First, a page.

Dexcom has announced a big step in its campaign to bring continuous glucose monitoring (CGM) technology to everyone with diabetes. Next year, the business will release a new sensor designed for people with type 2 diabetes who do not require insulin.
The new Dexcom product, which does not yet have a name, will have the same physical sensor as the new Dexcom G7, but with a new streamlined app and new features. It will also lack some of the original model’s features that were designed for insulin users with type 1 and type 2 diabetes. Each sensor will have a 15-day life, and Dexcom will provide a new cash-pay option for patients who cannot access the device through their insurance.
Jake Leach, Dexcom’s executive vice president and chief operating officer, chatted with Diabetes Daily and previewed the product for us.
The new product will not be physically different — it’s the same sensor as the G7. Leach emphasized that the new product maintains the same high standards for “performance, accuracy, and reliability,” even if users that do not require intensive insulin management might seem to have a less serious need for pinpoint accuracy: “We do feel like the performance of the sensor is really important.”
The major differences will come with the redesigned app. The current G7 app has many features that are likely of little interest to patients who don’t require insulin, including alarms for low glucose levels and Follow, which lets family members or friends observe the user’s blood sugar measurements remotely.
Although Leach didn’t offer too many details, he hinted that the new app would be more engaging than the current G7 app:
“It’s really focused on giving feedback and insights around how diet, activity, sleep, and stress impact glucose. The app gives users insights so that they can make decisions that are right for them. It helps people get the most out of their CGM.”
“It’s a unique software experience,” Leach said, “uniquely designed for users that are not managing their diabetes with insulin.”
The Value of CGM Data in People Who Don’t Use Insulin
There are about 28 million Americans with diabetes who do not use insulin, and some experts have expressed doubt that they really require CGM technology. Patients that do not use insulin, generally speaking, do not need to check their blood sugar measurements all that frequently, according to authorities like the American Diabetes Association, especially if they are doing a good job of meeting the blood sugar targets set by their clinicians.
Until recently, the use of CGM technology was mostly limited to people with type 1 diabetes, who greatly benefit from one of the device’s most pivotal functions: a blaring alarm to warn users of dangerous hypoglycemia (low blood sugar). In the past several years, insurers have become more eager to cover the cost of CGMs for people with type 2 diabetes that use insulin, who also have a lesser but still substantial risk of hypoglycemia. Most recently, Medicare announced that it would cover CGMs for people with type 2 who use only basal insulin, and private insurers are rapidly following the government’s lead.
Coverage for people with type 2 diabetes that do not use insulin at all, however, remains rare.
Leach contends that CGM technology can still be incredibly valuable for such patients, due to the insights it provides:
“The No. 1 thing that they’re learning is how different factors such as medication, sleep, physical activity, and (most importantly) diet impact their glucose control.”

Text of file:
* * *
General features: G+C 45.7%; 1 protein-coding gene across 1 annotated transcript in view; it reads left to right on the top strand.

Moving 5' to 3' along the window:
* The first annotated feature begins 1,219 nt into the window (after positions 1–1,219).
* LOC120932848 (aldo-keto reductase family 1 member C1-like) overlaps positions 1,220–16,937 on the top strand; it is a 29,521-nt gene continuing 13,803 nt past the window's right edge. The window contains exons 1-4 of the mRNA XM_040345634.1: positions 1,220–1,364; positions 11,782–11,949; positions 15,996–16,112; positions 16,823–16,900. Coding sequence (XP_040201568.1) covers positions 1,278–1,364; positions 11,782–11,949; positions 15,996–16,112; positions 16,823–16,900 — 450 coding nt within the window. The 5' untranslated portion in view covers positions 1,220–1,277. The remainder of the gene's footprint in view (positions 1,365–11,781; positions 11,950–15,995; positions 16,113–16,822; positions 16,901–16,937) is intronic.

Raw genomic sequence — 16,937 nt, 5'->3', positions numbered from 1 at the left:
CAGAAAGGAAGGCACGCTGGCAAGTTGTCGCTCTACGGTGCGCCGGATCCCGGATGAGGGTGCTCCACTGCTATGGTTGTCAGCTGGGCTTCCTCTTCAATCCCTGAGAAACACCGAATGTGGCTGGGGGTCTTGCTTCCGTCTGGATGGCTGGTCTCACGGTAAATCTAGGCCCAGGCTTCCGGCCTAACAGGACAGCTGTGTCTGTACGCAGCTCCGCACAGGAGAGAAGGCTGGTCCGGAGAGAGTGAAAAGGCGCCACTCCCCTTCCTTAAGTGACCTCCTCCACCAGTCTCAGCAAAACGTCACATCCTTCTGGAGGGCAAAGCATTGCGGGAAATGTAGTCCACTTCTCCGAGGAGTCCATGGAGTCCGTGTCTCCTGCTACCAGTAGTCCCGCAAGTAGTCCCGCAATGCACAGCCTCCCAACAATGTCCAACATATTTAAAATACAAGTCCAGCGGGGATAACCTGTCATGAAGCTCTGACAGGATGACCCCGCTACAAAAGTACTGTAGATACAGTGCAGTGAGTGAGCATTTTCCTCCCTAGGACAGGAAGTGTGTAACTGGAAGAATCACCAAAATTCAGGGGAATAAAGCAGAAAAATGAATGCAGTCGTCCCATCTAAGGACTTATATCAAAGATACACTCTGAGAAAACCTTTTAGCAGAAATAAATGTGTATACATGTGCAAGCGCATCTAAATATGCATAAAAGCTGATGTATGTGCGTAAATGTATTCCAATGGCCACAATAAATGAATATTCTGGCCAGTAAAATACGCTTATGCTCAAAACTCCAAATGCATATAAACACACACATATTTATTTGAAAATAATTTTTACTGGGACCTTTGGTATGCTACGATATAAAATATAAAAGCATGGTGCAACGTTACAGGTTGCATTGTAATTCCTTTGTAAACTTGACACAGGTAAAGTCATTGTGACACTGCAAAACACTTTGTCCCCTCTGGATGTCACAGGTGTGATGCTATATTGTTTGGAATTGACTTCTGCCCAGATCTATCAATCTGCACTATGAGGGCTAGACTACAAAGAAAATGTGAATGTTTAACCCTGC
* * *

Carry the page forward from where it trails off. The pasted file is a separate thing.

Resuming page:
“The product is designed to give people the insights they need so they can make the decisions that are right for them and help them get better glucose control and better control of their diabetes.”
Scientists affiliated with Dexcom recently presented data from a real-world study of adults with type 2 who did not require insulin. Over the course of three months with the G6 CGM, study participants:
Improved their time-in-range from about 40 percent to about 56 percent
Improved their glucose management indicator (GMI), an estimate of A1C, from 8.2 percent to 7.7 percent
Improved their mean glucose level from 203 mg/dL to 182 mg/dL
Dexcom has also supported the work of Thomas Grace, MD, who found even more impressive results when he helped distribute CGMs to real patients in his community.
Insurance Coverage and the Cash-Pay Option
More robust experiments and studies, however, will be needed to convince insurers.
Leach says that CGM advocates need to prove that the technology leads to positive “clinical and economic outcomes” in people with type 2 diabetes that do not use insulin. In other words, CGMs need to make people healthier and save insurers money. Though the technology can be expensive, if CGMs can delay or even eliminate the need for more expensive medications or other costly interventions by improving blood sugar control, they might pay for themselves.
In the meantime, Dexcom will debut a cash-pay option, allowing customers to pay out of pocket without having to go through their insurance.
“We want this to be as approachable and accessible as possible,” Leach says.
It is possible to buy G7 sensors today without using health insurance — today, a 30-day supply cost $377 on Amazon’s online pharmacy — an option that it seems relatively few customers use. Leach did not offer any numbers, but suggested that the new Dexcom product for users without insulin would be less expensive.
Leach also understands that people without diabetes might be interested in purchasing the new sensors:
“We really believe in the benefits of CGM to a broad population, even beyond diabetes. Glucose control is one of the leading indicators of metabolic health and a really important aspect of overall health.”
Leach says that the new Dexcom product will be released at some point in 2024.